Accordingly, such consultation having been previously held, a special messenger, being no other than Caxon himself, was ordered to prepare for a walk to Knockwinnock Castle with a letter, “For the honoured Sir Arthur Wardour, of Knockwinnock, Bart.” The contents ran thus:

“Dear Sir Arthur,

“On Tuesday the 17th curt., stilo novo, I hold a cenobitical symposion at Monkbarns, and pray you to assist thereat, at four o’clock precisely. If my fair enemy, Miss Isabel, can and will honour us by accompanying you, my womankind will be but too proud to have the aid of such an auxiliary in the cause of resistance to awful rule and right supremacy. If not, I will send the womankind to the manse for the day. I have a young acquaintance to make known to you, who is touched with some strain of a better spirit than belongs to these giddy-paced times—reveres his elders, and has a pretty notion of the classics—and, as such a youth must have a natural contempt for the people about Fairport, I wish to show him some rational as well as worshipful society.
                        I am, Dear Sir Arthur, etc. etc. etc.”

“Fly with this letter, Caxon,” said the senior, holding out his missive, signatum atque sigillatum, “fly to Knockwinnock, and bring me back an answer. Go as fast as if the town-council were met and waiting for the provost, and the provost was waiting for his new-powdered wig.”

“Ah sir,” answered the messenger, with a deep sigh, “thae days hae lang gane by. Deil a wig has a provost of Fairport worn sin’ auld Provost Jervie’s time—and he had a quean of a servant-lass that dressed it herself, wi’ the doup o’ a candle and a drudging-box. But I hae seen the day, Monkbarns, when the town-council of Fairport wad hae as soon wanted their town-clerk, or their gill of brandy ower-head after the haddies, as they wad hae wanted ilk ane a weel-favoured, sonsy, decent periwig on his pow. Hegh, sirs! nae wonder the commons will be discontent and rise against the law, when they see magistrates and bailies, and deacons, and the provost himsell, wi’ heads as bald and as bare as ane o’ my blocks!”

“And as well furnished within, Caxon. But away with you!—you have an excellent view of public affairs, and, I dare say, have touched the cause of our popular discontent as closely as the provost could have done himself. But away with you, Caxon!”

And off went Caxon upon his walk of three miles—

He hobbled, but his heart was good!
Could he go faster than he could?—

While he is engaged in his journey and return, it may not be impertinent to inform the reader to whose mansion he was bearing his embassy.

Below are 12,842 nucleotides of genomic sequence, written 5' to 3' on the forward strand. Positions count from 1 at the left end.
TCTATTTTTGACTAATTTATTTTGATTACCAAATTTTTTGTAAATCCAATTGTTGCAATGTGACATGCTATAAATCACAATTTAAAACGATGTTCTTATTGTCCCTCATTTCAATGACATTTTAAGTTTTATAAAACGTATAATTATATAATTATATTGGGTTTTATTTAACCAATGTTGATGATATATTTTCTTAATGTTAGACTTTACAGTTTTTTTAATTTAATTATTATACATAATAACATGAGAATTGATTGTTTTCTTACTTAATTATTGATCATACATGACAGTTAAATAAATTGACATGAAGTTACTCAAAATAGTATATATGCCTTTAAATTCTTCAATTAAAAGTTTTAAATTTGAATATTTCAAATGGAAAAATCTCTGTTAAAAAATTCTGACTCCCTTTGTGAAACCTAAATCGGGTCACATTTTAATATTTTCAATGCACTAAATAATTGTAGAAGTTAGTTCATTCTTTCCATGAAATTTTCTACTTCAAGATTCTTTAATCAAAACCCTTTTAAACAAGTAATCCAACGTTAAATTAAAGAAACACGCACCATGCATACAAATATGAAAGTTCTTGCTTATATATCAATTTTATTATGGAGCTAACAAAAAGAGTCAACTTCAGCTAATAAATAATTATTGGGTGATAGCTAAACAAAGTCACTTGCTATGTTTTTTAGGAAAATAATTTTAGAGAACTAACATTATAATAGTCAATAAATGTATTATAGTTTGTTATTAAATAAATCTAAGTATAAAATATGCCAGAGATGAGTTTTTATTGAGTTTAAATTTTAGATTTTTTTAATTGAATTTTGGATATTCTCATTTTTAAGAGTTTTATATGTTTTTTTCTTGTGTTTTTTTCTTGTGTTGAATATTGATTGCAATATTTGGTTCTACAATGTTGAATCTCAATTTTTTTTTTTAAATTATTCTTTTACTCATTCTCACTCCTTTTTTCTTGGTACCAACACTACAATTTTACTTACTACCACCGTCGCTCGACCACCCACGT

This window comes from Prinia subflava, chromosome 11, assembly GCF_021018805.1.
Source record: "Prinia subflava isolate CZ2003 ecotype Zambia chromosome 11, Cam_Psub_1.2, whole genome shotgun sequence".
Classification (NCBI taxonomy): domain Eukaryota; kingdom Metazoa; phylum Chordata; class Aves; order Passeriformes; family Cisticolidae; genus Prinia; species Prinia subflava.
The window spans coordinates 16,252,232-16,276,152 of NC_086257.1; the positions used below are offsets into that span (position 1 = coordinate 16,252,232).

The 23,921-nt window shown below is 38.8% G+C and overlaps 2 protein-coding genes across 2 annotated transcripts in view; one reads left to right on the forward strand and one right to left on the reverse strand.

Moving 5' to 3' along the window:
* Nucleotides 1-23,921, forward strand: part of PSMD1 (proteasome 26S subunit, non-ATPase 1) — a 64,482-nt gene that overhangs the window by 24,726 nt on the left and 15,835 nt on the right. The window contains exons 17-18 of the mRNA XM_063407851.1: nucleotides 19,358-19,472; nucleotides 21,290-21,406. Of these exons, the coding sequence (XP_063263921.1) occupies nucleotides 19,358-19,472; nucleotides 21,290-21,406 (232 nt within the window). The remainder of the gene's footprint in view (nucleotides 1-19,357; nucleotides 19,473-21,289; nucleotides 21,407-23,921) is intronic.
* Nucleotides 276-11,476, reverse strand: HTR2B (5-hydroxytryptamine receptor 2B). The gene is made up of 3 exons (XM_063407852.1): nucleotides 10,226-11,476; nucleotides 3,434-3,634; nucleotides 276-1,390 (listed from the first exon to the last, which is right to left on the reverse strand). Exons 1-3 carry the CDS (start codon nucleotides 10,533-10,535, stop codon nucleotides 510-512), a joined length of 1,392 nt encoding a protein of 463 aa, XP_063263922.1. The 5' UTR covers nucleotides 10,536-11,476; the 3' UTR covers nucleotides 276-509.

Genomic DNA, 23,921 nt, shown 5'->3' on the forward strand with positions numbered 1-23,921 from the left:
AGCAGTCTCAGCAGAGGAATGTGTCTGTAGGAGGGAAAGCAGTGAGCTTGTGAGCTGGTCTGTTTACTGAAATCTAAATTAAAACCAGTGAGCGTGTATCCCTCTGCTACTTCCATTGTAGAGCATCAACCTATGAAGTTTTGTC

We have said that Mr. Oldbuck kept little company with the surrounding gentlemen, excepting with one person only. This was Sir Arthur Wardour, a baronet of ancient descent, and of a large but embarrassed fortune. His father, Sir Anthony, had been a Jacobite, and had displayed all the enthusiasm of that party, while it could be served with words only. No man squeezed the orange with more significant gesture; no one could more dexterously intimate a dangerous health without coming under the penal statutes; and, above all, none drank success to the cause more deeply and devoutly. But, on the approach of the Highland army in 1745, it would appear that the worthy baronet’s zeal became a little more moderate just when its warmth was of most consequence. He talked much, indeed, of taking the field for the rights of Scotland and Charles Stuart; but his demi-pique saddle would suit only one of his horses; and that horse could by no means be brought to stand fire. Perhaps the worshipful owner sympathized in the scruples of this sagacious quadruped, and began to think, that what was so much dreaded by the horse could not be very wholesome for the rider. At any rate, while Sir Anthony Wardour talked, and drank, and hesitated, the Sturdy provost of Fairport (who, as we before noticed, was the father of our Antiquary) sallied from his ancient burgh, heading a body of whig-burghers, and seized at once, in the name of George II., upon the Castle of Knockwinnock, and on the four carriage-horses, and person of the proprietor. Sir Anthony was shortly after sent off to the Tower of London by a secretary of state’s warrant, and with him went his son, Arthur, then a youth. But as nothing appeared like an overt act of treason, both father and son were soon set at liberty, and returned to their own mansion of Knockwinnock, to drink healths five fathoms deep, and talk of their sufferings in the royal cause. This became so much a matter of habit with Sir Arthur, that, even after his father’s death, the non-juring chaplain used to pray regularly for the restoration of the rightful sovereign, for the downfall of the usurper, and for deliverance from their cruel and bloodthirsty enemies; although all idea of serious opposition to the House of Hanover had long mouldered away, and this treasonable liturgy was kept up rather as a matter of form than as conveying any distinct meaning. So much was this the case, that, about the year 1770, upon a disputed election occurring in the county, the worthy knight fairly gulped down the oaths of abjuration and allegiance, in order to serve a candidate in whom he was interested;—thus renouncing the heir for whose restoration he weekly petitioned Heaven, and acknowledging the usurper whose dethronement he had never ceased to pray for. And to add to this melancholy instance of human inconsistency, Sir Arthur continued to pray for the House of Stuart even after the family had been extinct, and when, in truth, though in his theoretical loyalty he was pleased to regard them as alive, yet, in all actual service and practical exertion, he was a most zealous and devoted subject of George III.